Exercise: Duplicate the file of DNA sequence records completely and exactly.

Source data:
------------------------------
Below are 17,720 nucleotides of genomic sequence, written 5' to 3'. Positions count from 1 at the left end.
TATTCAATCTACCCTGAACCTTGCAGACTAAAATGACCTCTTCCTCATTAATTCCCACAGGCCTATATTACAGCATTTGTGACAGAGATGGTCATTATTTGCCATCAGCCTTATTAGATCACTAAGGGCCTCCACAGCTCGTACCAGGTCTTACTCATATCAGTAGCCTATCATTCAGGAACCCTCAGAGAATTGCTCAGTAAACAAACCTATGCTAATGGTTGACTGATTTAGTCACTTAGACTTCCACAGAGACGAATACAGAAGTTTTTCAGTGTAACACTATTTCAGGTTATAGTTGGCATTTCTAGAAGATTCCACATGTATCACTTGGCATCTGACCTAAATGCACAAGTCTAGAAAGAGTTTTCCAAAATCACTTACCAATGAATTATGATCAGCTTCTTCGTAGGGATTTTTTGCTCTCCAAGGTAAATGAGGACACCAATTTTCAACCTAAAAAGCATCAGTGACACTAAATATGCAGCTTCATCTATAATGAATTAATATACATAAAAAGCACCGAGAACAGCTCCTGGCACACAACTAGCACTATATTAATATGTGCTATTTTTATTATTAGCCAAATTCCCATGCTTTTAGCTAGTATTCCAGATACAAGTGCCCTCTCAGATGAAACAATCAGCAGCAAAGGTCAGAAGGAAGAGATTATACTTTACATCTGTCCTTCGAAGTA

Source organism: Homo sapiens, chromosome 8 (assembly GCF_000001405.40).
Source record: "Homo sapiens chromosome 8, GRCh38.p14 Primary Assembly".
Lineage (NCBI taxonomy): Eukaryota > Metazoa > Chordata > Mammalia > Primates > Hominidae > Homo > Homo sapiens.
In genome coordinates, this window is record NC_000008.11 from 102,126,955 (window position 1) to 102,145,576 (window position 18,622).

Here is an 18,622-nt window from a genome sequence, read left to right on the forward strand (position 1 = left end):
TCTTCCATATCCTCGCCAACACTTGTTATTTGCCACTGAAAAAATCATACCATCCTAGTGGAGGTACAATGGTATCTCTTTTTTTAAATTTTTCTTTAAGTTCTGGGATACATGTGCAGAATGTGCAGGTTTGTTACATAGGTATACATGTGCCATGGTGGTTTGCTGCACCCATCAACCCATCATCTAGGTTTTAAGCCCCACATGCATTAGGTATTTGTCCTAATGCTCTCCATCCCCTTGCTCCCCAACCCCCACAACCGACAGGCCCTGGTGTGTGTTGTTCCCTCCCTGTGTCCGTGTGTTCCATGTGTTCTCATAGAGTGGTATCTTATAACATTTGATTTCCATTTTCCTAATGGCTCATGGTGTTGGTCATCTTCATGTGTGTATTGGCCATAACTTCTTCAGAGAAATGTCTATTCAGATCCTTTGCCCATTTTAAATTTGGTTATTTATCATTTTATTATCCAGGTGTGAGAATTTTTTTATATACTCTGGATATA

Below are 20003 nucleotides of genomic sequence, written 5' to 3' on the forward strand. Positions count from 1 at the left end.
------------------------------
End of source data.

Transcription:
Below are 17,720 nucleotides of genomic sequence, written 5' to 3'. Positions count from 1 at the left end.
TATTCAATCTACCCTGAACCTTGCAGACTAAAATGACCTCTTCCTCATTAATTCCCACAGGCCTATATTACAGCATTTGTGACAGAGATGGTCATTATTTGCCATCAGCCTTATTAGATCACTAAGGGCCTCCACAGCTCGTACCAGGTCTTACTCATATCAGTAGCCTATCATTCAGGAACCCTCAGAGAATTGCTCAGTAAACAAACCTATGCTAATGGTTGACTGATTTAGTCACTTAGACTTCCACAGAGACGAATACAGAAGTTTTTCAGTGTAACACTATTTCAGGTTATAGTTGGCATTTCTAGAAGATTCCACATGTATCACTTGGCATCTGACCTAAATGCACAAGTCTAGAAAGAGTTTTCCAAAATCACTTACCAATGAATTATGATCAGCTTCTTCGTAGGGATTTTTTGCTCTCCAAGGTAAATGAGGACACCAATTTTCAACCTAAAAAGCATCAGTGACACTAAATATGCAGCTTCATCTATAATGAATTAATATACATAAAAAGCACCGAGAACAGCTCCTGGCACACAACTAGCACTATATTAATATGTGCTATTTTTATTATTAGCCAAATTCCCATGCTTTTAGCTAGTATTCCAGATACAAGTGCCCTCTCAGATGAAACAATCAGCAGCAAAGGTCAGAAGGAAGAGATTATACTTTACATCTGTCCTTCGAAGTA

Source organism: Homo sapiens, chromosome 8 (assembly GCF_000001405.40).
Source record: "Homo sapiens chromosome 8, GRCh38.p14 Primary Assembly".
Lineage (NCBI taxonomy): Eukaryota > Metazoa > Chordata > Mammalia > Primates > Hominidae > Homo > Homo sapiens.
In genome coordinates, this window is record NC_000008.11 from 102,126,955 (window position 1) to 102,145,576 (window position 18,622).

Here is an 18,622-nt window from a genome sequence, read left to right on the forward strand (position 1 = left end):
TCTTCCATATCCTCGCCAACACTTGTTATTTGCCACTGAAAAAATCATACCATCCTAGTGGAGGTACAATGGTATCTCTTTTTTTAAATTTTTCTTTAAGTTCTGGGATACATGTGCAGAATGTGCAGGTTTGTTACATAGGTATACATGTGCCATGGTGGTTTGCTGCACCCATCAACCCATCATCTAGGTTTTAAGCCCCACATGCATTAGGTATTTGTCCTAATGCTCTCCATCCCCTTGCTCCCCAACCCCCACAACCGACAGGCCCTGGTGTGTGTTGTTCCCTCCCTGTGTCCGTGTGTTCCATGTGTTCTCATAGAGTGGTATCTTATAACATTTGATTTCCATTTTCCTAATGGCTCATGGTGTTGGTCATCTTCATGTGTGTATTGGCCATAACTTCTTCAGAGAAATGTCTATTCAGATCCTTTGCCCATTTTAAATTTGGTTATTTATCATTTTATTATCCAGGTGTGAGAATTTTTTTATATACTCTGGATATA

Below are 20003 nucleotides of genomic sequence, written 5' to 3' on the forward strand. Positions count from 1 at the left end.